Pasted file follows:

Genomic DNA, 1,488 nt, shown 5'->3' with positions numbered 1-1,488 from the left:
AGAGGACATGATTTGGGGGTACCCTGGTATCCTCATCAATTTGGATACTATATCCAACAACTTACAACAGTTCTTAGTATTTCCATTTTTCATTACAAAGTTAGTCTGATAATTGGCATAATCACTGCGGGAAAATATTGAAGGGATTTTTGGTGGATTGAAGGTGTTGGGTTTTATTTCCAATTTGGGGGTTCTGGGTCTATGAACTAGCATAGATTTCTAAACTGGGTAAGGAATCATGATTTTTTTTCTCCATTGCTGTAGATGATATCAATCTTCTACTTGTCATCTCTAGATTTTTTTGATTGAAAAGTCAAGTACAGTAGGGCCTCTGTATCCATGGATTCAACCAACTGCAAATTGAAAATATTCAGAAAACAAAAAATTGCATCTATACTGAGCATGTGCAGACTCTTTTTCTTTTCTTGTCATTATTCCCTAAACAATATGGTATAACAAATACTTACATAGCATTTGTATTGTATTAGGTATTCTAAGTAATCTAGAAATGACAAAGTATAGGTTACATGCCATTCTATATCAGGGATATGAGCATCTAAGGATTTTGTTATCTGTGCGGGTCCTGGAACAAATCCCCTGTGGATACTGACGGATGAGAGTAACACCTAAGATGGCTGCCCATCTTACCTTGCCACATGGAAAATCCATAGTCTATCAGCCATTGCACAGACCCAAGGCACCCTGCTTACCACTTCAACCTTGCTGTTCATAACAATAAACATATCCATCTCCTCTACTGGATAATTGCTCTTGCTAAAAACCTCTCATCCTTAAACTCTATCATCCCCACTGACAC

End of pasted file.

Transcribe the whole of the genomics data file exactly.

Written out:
Genomic DNA, 1,488 nt, shown 5'->3' with positions numbered 1-1,488 from the left:
AGAGGACATGATTTGGGGGTACCCTGGTATCCTCATCAATTTGGATACTATATCCAACAACTTACAACAGTTCTTAGTATTTCCATTTTTCATTACAAAGTTAGTCTGATAATTGGCATAATCACTGCGGGAAAATATTGAAGGGATTTTTGGTGGATTGAAGGTGTTGGGTTTTATTTCCAATTTGGGGGTTCTGGGTCTATGAACTAGCATAGATTTCTAAACTGGGTAAGGAATCATGATTTTTTTTCTCCATTGCTGTAGATGATATCAATCTTCTACTTGTCATCTCTAGATTTTTTTGATTGAAAAGTCAAGTACAGTAGGGCCTCTGTATCCATGGATTCAACCAACTGCAAATTGAAAATATTCAGAAAACAAAAAATTGCATCTATACTGAGCATGTGCAGACTCTTTTTCTTTTCTTGTCATTATTCCCTAAACAATATGGTATAACAAATACTTACATAGCATTTGTATTGTATTAGGTATTCTAAGTAATCTAGAAATGACAAAGTATAGGTTACATGCCATTCTATATCAGGGATATGAGCATCTAAGGATTTTGTTATCTGTGCGGGTCCTGGAACAAATCCCCTGTGGATACTGACGGATGAGAGTAACACCTAAGATGGCTGCCCATCTTACCTTGCCACATGGAAAATCCATAGTCTATCAGCCATTGCACAGACCCAAGGCACCCTGCTTACCACTTCAACCTTGCTGTTCATAACAATAAACATATCCATCTCCTCTACTGGATAATTGCTCTTGCTAAAAACCTCTCATCCTTAAACTCTATCATCCCCACTGACAC